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Using Life Rewards in Dog Training

Updated on July 1, 2014

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Life rewards in dog training
Life rewards in dog training | Source

Unlock a world of life rewards for your dog!

Thinking about using life rewards for your dog's training? Yes, it's true that food can be a great motivator for dogs, but there are countless other ways you can reinforce desired behaviors without a need to dig in your pockets for a treat. First off, let me clarify that I have nothing against using food for training. I use food extensively for training and behavior modification. There is nothing wrong with using food if you do so with knowledge. It's almost an art. The secret is being quick enough so your dog knows what you are rewarding for and not falling into the trap of bribing or you'll be stuck with a dog who will work only when food is in sight. While food is very helpful, especially in the initial stages of learning, there are other not-so-well-known rewards you can use once behaviors have established.

All you really need is some basic understanding of how dogs learn and a good grasp on what your dog truly likes. Once these basic concepts are well understood, a vast array of life rewards will unlock and you can use them to your advantage. Let's first take an insight into some basic learning theory, and then, let's take a look at what life rewards you can use for your dog.

An Insight into Dog Learning Theory

If you want your dog to perform certain behaviors, you will have to make sure he receives enough reinforcement so he'll want to repeat such behaviors over and over again and such behaviors become resistant to extinction. In positive reinforcement, we are adding a desired consequence so our dog will feel compelled to repeat certain behaviors again and again. So if you are giving your dog a cookie every time he sits and your dog loves cookies, your dog will learn to associate the act of sitting with the pleasant consequence--the cookie. This means that with time, he will be eager sit more and more because he is eager to get his reward (the cookie).

Rewards in Dog Training,To Each Their Own

Things though can get tricky at times. Your dog is not a robot who will always 100 percent respond in the same ways. Truth is, there may be times where there are distractions or more interesting things going on and he may not be able to respond. He may also be anxious, in fight or flight mode which shuts down his digestive system and the cookie is no longer appealing as a reward. Chances are,if he was trained for some time, he may still sit but he may refuse the cookie. On the other hand, there may be dogs who may care less about cookies. Some dogs may not find cookies that appealing to work for or they may be have tooth pain or simply they may be tired of eating cookies because you offer them every day. So in order to ensure that your dog stays motivated in training, you need to evaluate if rewards are being rewarding enough, if there are any competing sources of reinforcement around and if there are other rewards you can use to your advantage.

Pats on the head: loved or dreaded?

What can be rewarding for one dog, may not be rewarding for another. I remember a few years ago, I was watching a class in one of those pet stores that organize them in a small area. There was a small, very frightened dog who would not take treats like the other dogs. This dog was overwhelmed by the experience of being in such a small area with so many people and other dogs around. So the trainer told the owner to pet the dog on the head as a reward for each time the dog sat. Since the dog was reluctant to sit, the trainer instructed the owner to hold the dog by the collar while putting some pressure so the dog was forced to sit. The moment the dog sat, the owner was to praise and pat the dog on the head as a reward.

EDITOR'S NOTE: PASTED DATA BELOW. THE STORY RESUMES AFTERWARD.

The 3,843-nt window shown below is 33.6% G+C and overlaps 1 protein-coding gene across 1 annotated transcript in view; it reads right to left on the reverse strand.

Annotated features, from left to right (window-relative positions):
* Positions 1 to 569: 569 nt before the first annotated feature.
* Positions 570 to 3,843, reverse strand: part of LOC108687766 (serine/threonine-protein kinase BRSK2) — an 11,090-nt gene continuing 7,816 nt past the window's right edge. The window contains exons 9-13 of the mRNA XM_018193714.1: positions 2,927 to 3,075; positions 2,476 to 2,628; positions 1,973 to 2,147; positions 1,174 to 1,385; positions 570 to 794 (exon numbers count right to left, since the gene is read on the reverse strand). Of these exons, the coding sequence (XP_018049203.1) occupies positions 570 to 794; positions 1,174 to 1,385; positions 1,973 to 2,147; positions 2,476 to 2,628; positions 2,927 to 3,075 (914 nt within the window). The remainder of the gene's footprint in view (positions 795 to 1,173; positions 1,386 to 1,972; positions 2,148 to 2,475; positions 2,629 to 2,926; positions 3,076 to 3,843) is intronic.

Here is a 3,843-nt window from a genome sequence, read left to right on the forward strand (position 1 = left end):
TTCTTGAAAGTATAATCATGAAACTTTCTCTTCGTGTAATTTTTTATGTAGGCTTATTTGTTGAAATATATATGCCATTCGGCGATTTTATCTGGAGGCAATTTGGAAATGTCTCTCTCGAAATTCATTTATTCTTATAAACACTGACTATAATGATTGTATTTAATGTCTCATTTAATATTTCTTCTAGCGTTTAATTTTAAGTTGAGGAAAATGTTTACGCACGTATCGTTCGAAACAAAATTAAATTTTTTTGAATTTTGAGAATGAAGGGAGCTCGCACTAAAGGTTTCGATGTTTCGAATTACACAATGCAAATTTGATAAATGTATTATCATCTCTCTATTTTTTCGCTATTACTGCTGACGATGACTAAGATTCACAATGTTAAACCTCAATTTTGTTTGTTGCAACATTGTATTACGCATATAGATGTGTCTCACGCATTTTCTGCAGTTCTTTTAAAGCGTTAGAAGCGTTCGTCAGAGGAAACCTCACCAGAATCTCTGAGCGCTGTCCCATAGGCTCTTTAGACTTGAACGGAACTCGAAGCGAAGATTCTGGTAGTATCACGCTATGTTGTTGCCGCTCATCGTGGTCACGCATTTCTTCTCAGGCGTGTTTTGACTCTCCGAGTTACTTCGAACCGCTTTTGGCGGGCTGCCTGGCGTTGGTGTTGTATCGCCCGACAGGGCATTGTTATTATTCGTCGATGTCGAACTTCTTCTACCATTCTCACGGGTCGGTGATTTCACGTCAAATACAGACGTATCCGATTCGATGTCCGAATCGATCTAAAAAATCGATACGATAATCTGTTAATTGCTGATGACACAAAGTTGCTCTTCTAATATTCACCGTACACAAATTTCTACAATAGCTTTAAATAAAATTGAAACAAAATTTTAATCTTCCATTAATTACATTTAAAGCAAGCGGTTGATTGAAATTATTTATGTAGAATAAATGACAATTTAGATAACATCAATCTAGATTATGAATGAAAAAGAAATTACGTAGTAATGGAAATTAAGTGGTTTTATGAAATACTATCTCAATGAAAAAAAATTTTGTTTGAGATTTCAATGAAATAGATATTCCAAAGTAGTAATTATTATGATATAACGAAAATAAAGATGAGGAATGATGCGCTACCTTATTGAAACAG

The trainer assumed that dog would like the pat on the head so much so to be willing to sit more and more. She probably had seen dogs who responded well to praise and head pats in the past and assumed it would work well for this dog as well. I watched the owner put pressure on the collar and the dog sat, and then the owner praised and pat the dog on the head. The dog tensed and lowered her head every time she pat her. I was not surprised. Not many dogs like pats on the head. Those who do have probably been trained to enjoy head pats though positive interactions and/or associations with food. This dog who was recently rescued simple seemed to dread them. Not only, the praise seemed to have become a signal that the dreaded head pat was about to come, so the dog tensed and cowered even before the owner pat her! It came as no surprise therefore that between the pressure and pats, the dog wasn't getting anywhere in the training. For a good part this was due to the dog feeling highly unsafe, and being unable to cognitively function-- and the pats certainly didn't do anything to make the dog feel safer and want to sit at all. So this is a case where we can demonstrate how praise and pats doesn't work for all dogs.

The Reward/Punishment Conundrum

Another example that comes to mind was a Lab who had a barking issue. The owner was told by a trainer to use a water gun to spray the dog every time he barked. The owner reported it didn't help at all, actually the barking seemed to have increased! When I got to the owner's home, I asked to see the water gun. As soon as she got it out from the drawer, even before she got to squirt it, the Lab was wagging his tail wildly and started barking in a high-pitched tone wit his front legs slightly bent. I understood from the dog's body language, and the tone of the bark, that the dog must have thought his owner was playing. When we discussed this, she recalled how in the past summer he would also bark when the sprinkler system was on, and more precisely, he would bark at it as he tried to catch the spurts of water. So in this case, he was getting reinforcement rather than punishment since every time he barked, he was squirted, something this dog enjoyed! The barking behavior therefore increased (a result of positive reinforcement) rather than decreasing (the goal of punishment).

The Importance of Recognizing Rewards